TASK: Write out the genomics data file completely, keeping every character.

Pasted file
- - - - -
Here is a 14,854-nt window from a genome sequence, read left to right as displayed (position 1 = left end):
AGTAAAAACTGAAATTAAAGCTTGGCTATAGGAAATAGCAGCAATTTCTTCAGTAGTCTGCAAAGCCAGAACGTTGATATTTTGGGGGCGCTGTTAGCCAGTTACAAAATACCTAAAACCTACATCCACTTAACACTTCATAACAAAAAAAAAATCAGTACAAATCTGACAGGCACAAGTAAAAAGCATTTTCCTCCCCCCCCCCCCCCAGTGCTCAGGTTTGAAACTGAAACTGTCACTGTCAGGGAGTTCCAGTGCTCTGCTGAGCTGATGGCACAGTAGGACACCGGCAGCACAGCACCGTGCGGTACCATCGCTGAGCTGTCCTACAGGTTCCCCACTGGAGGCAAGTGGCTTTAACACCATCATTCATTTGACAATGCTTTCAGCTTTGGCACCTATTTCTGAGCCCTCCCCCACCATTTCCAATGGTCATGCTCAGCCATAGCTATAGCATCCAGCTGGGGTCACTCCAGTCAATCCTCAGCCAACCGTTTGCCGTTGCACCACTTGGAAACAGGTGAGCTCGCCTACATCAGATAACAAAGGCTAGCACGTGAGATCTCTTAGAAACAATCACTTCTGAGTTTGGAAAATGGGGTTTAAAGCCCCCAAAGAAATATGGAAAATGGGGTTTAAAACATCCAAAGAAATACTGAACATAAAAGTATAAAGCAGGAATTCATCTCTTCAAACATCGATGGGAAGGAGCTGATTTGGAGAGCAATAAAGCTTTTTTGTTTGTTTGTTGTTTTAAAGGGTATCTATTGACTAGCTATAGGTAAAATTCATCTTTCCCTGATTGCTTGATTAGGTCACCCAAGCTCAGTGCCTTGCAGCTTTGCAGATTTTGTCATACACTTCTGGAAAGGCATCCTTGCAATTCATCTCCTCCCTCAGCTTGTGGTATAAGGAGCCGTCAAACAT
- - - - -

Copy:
Here is a 14,854-nt window from a genome sequence, read left to right as displayed (position 1 = left end):
AGTAAAAACTGAAATTAAAGCTTGGCTATAGGAAATAGCAGCAATTTCTTCAGTAGTCTGCAAAGCCAGAACGTTGATATTTTGGGGGCGCTGTTAGCCAGTTACAAAATACCTAAAACCTACATCCACTTAACACTTCATAACAAAAAAAAAATCAGTACAAATCTGACAGGCACAAGTAAAAAGCATTTTCCTCCCCCCCCCCCCCCAGTGCTCAGGTTTGAAACTGAAACTGTCACTGTCAGGGAGTTCCAGTGCTCTGCTGAGCTGATGGCACAGTAGGACACCGGCAGCACAGCACCGTGCGGTACCATCGCTGAGCTGTCCTACAGGTTCCCCACTGGAGGCAAGTGGCTTTAACACCATCATTCATTTGACAATGCTTTCAGCTTTGGCACCTATTTCTGAGCCCTCCCCCACCATTTCCAATGGTCATGCTCAGCCATAGCTATAGCATCCAGCTGGGGTCACTCCAGTCAATCCTCAGCCAACCGTTTGCCGTTGCACCACTTGGAAACAGGTGAGCTCGCCTACATCAGATAACAAAGGCTAGCACGTGAGATCTCTTAGAAACAATCACTTCTGAGTTTGGAAAATGGGGTTTAAAGCCCCCAAAGAAATATGGAAAATGGGGTTTAAAACATCCAAAGAAATACTGAACATAAAAGTATAAAGCAGGAATTCATCTCTTCAAACATCGATGGGAAGGAGCTGATTTGGAGAGCAATAAAGCTTTTTTGTTTGTTTGTTGTTTTAAAGGGTATCTATTGACTAGCTATAGGTAAAATTCATCTTTCCCTGATTGCTTGATTAGGTCACCCAAGCTCAGTGCCTTGCAGCTTTGCAGATTTTGTCATACACTTCTGGAAAGGCATCCTTGCAATTCATCTCCTCCCTCAGCTTGTGGTATAAGGAGCCGTCAAACAT